“Terrible,” Marshall said about the film review of his performance. “I didn’t play really well. Holding on to the ball, fundamentals, bad passes … I threw terrible. Just overall I just wasn’t really happy with my performance. After I watched the film, it just made it even worse for me. Bad arm slot, just being lazy really. That’s all I can say about it … (footwork) with the meshes were terrible the whole game actually.”
Strong critique for a game in which the offense ran for 436 yards. Marshall’s expectations have risen quickly. After not being named starter until just before the season opener on Labor Day, Marshall’s leadership and poise have made the once-tight quarterback competition look like it never should’ve been in doubt.
Through three games, Marshall’s numbers stack up favorably against the four previous Johnson-led quarterbacks beginning their careers. His 90 carries and 458 yards best Justin Thomas’ 43 and 278 that led before him. His nine touchdowns are more than double what the powerful Joshua Nesbitt managed in his first three games. While Tevin Washington’s numbers through the air surpass what Marshall has done so far, he totaled just 22 carries and 72 yards through that point. Marshall’s 62.5 completion percentage is also tops, while Washington is the only other quarterback who didn’t throw an interception in his first three contests.
When taking into account that Marshall’s first three quality of opponents -- Tennessee, Jacksonville State and Pittsburgh -- exceed what any other quarterback faced early on, the fact that Marshall still is clearly unsatisfied could bode well for the future of the Jackets.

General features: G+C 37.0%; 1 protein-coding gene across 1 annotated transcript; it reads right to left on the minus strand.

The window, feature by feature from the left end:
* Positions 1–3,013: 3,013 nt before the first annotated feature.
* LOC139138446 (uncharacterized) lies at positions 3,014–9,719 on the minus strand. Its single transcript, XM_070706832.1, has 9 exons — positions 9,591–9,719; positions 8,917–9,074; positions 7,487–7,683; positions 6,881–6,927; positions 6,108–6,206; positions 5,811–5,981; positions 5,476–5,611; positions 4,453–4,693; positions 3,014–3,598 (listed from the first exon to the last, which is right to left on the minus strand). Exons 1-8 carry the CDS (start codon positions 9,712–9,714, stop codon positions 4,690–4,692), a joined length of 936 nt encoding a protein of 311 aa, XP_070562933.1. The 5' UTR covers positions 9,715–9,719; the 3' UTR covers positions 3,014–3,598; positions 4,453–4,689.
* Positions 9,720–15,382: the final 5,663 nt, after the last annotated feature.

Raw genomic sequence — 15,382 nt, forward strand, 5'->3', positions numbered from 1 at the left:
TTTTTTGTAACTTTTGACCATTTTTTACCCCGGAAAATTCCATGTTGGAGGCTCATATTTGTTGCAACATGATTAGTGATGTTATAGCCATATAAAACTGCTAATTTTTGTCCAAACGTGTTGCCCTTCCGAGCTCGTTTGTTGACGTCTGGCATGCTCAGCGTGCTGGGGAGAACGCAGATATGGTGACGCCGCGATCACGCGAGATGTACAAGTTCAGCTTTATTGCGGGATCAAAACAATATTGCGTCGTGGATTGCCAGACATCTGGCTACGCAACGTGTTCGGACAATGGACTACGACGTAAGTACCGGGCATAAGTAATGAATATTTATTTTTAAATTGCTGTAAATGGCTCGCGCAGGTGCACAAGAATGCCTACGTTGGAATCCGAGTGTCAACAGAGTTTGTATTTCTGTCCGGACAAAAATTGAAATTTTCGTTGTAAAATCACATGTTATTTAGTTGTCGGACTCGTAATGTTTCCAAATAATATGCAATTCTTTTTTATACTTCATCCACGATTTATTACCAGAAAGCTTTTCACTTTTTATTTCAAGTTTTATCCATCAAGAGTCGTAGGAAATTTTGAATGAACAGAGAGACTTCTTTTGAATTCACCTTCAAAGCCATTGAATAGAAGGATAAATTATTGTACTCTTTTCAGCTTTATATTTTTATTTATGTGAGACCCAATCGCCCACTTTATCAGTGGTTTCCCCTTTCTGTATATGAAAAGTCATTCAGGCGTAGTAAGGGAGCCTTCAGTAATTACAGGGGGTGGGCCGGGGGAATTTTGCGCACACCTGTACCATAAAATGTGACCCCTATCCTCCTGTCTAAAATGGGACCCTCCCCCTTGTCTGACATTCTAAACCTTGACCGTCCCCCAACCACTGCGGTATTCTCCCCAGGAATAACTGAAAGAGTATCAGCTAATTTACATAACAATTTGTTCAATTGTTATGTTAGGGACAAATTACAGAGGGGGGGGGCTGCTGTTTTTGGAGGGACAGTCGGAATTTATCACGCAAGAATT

“Practice harder, focus more,” Marshall said about his mentality this week. “You’re going to practice like you’re going to play, so you’ve just got to go out there with the mentality that it’s game day. Even when you’re tired, make sure you stay focused and just keep going.”
The entire offense has come out to practice with a new attitude after a disappointing outing, according to multiple players. Johnson hadn’t been exceedingly happy with the sense of urgency in practice the weeks prior to the team’s first two games.
“Yeah, everybody across the offense has a new level of dedication because even though we won, it’s embarrassing to make the mistakes we made last week all across the board,” offensive lineman Parker Braun, who recorded 22 takedowns against Pitt, said. “So I think everybody has come out this week with a new sense of dedication and a new sense of focus. Just the pace has sort of picked up from last week.”
KirVonte Benson contributed two of the fumbles against Pitt, though he did have a game-high 196 yards on the ground. Benson felt he and Marshall did struggle in the mesh throughout the game.
“He was handing the ball off and wasn’t really carrying out his fake,” Benson said. “But he learned from it and he improved in today’s practice. The mesh is an important thing and we can’t start the play without it.”
With the offense averaging more rushing yards than anyone in the nation and averaging 37.7 points per game, Johnson and players feel they haven’t performed anywhere near what they’re capable of, leaving plenty to potentially be excited for as the Jackets enter into a tough stretch of games. ESPN’s “Football Power Index” ranks Tech’s remaining strength of schedule as the second hardest in the country.
“I’m excited for the future,” Braun said. “I’m excited for when all the puzzle pieces really lock in and fit, and I’m looking forward to the end of the season, I think we’re going to do a lot better than we have so far.”
The Tar Heels have scored at ease against Tech in recent meetings, so Marshall is prepared for the offense to do its job in a game plan that ideally limits UNC’s chances while putting points on the board.
“We’ve already talked about that we need to hold on to the ball and make sure that we score almost every time that we get the ball,” Marshall said. “So this is going to be a big test for us offensively.”